Meet the laptop backpack that thinks it's an AirTag

Targus's new laptop bag is eco-friendly and thief-hostile

Targus Cypress Hero backpack
(Image credit: Targus)

As much as I love my Apple AirTags, they have one fatal flaw: if a thief finds them in my bag, they can simply throw them away. Targus has clearly been thinking about that, and the new Cypress Hero backpack is the result. It's a 15.6-inch laptop bag that thinks it's an AirTag.

The $149 / £149 Cypress Hero has a built-in location module in a water-resistant section that doesn't immediately scream "electronic location tag!" or offer easy removal. The tag works with Apple's Find My network, just like AirTags do, and the battery will last for roughly a year before it needs replaced. 

Targus Hero backpack: is it worth buying?

It's definitely at the more expensive end of the market; many of our best backpacks cost less, although I think this is probably more like some of the best travel backpacks, some of which cost a lot more.

It's a good option for environmentally conscious laptop luggers: the pack is made from certified recycled materials including 26 plastic bottles. Instead of ending up in landfill or upsetting marine life they've been shredded, re-polymerised into plastic chips and then spun into yarn.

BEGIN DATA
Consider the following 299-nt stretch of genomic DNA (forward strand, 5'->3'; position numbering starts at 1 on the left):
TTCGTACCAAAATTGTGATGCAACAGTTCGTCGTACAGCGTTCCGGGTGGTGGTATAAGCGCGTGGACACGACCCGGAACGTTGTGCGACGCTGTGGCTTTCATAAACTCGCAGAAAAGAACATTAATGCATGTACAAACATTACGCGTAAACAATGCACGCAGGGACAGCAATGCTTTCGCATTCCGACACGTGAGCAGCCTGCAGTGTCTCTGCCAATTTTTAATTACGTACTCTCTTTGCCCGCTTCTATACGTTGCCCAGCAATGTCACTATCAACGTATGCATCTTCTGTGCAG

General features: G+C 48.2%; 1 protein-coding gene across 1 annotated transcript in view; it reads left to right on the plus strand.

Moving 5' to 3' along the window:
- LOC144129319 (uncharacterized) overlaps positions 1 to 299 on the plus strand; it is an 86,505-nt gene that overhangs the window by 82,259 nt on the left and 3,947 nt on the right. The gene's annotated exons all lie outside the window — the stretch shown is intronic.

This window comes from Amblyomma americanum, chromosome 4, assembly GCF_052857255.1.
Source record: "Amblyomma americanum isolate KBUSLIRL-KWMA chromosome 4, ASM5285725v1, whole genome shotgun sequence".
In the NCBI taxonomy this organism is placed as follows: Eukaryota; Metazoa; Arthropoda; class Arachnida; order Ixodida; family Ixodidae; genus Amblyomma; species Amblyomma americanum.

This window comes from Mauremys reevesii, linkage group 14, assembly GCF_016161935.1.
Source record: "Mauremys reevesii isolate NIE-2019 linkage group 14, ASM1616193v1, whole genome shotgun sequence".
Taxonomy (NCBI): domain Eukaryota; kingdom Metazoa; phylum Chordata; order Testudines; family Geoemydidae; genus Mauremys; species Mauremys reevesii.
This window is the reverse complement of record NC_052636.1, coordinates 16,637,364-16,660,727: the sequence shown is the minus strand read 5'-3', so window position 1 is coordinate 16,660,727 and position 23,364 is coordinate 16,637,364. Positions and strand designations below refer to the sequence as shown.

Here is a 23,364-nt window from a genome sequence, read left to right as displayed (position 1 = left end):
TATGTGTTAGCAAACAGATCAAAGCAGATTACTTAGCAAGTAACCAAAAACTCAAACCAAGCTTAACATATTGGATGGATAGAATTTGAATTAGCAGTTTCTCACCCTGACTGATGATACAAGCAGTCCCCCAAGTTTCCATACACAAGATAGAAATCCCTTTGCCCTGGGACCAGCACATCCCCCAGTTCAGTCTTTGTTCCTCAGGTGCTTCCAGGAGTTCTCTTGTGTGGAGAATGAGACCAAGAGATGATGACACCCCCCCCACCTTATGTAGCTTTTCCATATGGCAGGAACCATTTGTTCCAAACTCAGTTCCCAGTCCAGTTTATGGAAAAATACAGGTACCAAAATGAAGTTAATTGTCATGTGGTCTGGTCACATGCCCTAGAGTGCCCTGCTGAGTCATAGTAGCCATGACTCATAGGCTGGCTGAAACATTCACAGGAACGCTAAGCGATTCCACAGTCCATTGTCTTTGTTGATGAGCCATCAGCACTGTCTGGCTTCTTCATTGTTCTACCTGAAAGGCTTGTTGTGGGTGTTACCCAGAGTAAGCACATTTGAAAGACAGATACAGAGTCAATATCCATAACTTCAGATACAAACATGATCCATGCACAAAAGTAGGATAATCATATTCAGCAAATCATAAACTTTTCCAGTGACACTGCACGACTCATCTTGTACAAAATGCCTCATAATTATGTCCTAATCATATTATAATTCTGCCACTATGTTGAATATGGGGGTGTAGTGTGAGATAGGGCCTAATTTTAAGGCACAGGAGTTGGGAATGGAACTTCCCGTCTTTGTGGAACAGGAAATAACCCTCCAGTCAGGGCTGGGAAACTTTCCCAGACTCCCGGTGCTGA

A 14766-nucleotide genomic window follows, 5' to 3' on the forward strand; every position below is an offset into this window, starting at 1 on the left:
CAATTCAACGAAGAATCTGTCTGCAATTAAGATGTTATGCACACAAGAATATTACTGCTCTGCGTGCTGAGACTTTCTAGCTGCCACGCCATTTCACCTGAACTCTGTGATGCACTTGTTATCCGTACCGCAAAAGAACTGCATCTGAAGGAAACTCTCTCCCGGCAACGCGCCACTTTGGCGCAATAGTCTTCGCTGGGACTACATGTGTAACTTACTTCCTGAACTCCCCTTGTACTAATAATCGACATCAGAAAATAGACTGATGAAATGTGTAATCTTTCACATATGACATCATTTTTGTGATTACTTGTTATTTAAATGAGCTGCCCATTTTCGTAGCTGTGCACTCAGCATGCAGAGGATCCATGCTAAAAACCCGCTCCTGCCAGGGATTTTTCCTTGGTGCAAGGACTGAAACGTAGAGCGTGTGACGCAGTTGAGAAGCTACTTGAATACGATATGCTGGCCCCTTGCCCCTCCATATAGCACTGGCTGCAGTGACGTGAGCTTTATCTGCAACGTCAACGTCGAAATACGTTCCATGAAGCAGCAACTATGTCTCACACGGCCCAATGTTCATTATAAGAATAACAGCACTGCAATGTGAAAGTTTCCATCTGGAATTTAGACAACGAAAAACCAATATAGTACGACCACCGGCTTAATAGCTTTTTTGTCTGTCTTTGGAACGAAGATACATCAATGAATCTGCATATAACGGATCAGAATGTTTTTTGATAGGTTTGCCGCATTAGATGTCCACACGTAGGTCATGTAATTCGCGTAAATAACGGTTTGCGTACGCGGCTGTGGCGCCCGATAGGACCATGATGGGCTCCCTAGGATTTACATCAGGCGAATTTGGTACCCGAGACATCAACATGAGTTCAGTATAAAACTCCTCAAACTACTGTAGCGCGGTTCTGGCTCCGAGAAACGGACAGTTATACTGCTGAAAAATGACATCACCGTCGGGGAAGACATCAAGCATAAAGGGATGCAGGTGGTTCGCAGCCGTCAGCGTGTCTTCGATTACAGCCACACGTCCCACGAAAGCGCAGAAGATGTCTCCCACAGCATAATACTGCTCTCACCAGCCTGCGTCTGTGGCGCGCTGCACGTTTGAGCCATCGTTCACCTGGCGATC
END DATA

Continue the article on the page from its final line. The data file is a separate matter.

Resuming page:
Specs-wise you're looking at a respectable 22L capacity with a breathable back panel, adjustable shoulder straps and a luggage pass-through trolley strap that'll prove handy in train stations and airports.

The Cypress Hero backpack is available now from Targus and the usual retailers.

Carrie Marshall

Writer, musician and broadcaster Carrie Marshall has been covering technology since 1998 and is particularly interested in how tech can help us live our best lives. Her CV is a who’s who of magazines, newspapers, websites and radio programmes ranging from T3, Techradar and MacFormat to the BBC, Sunday Post and People’s Friend. Carrie has written more than a dozen books, ghost-wrote two more and co-wrote seven more books and a Radio 2 documentary series. When she’s not scribbling, she’s the singer in Glaswegian rock band HAVR (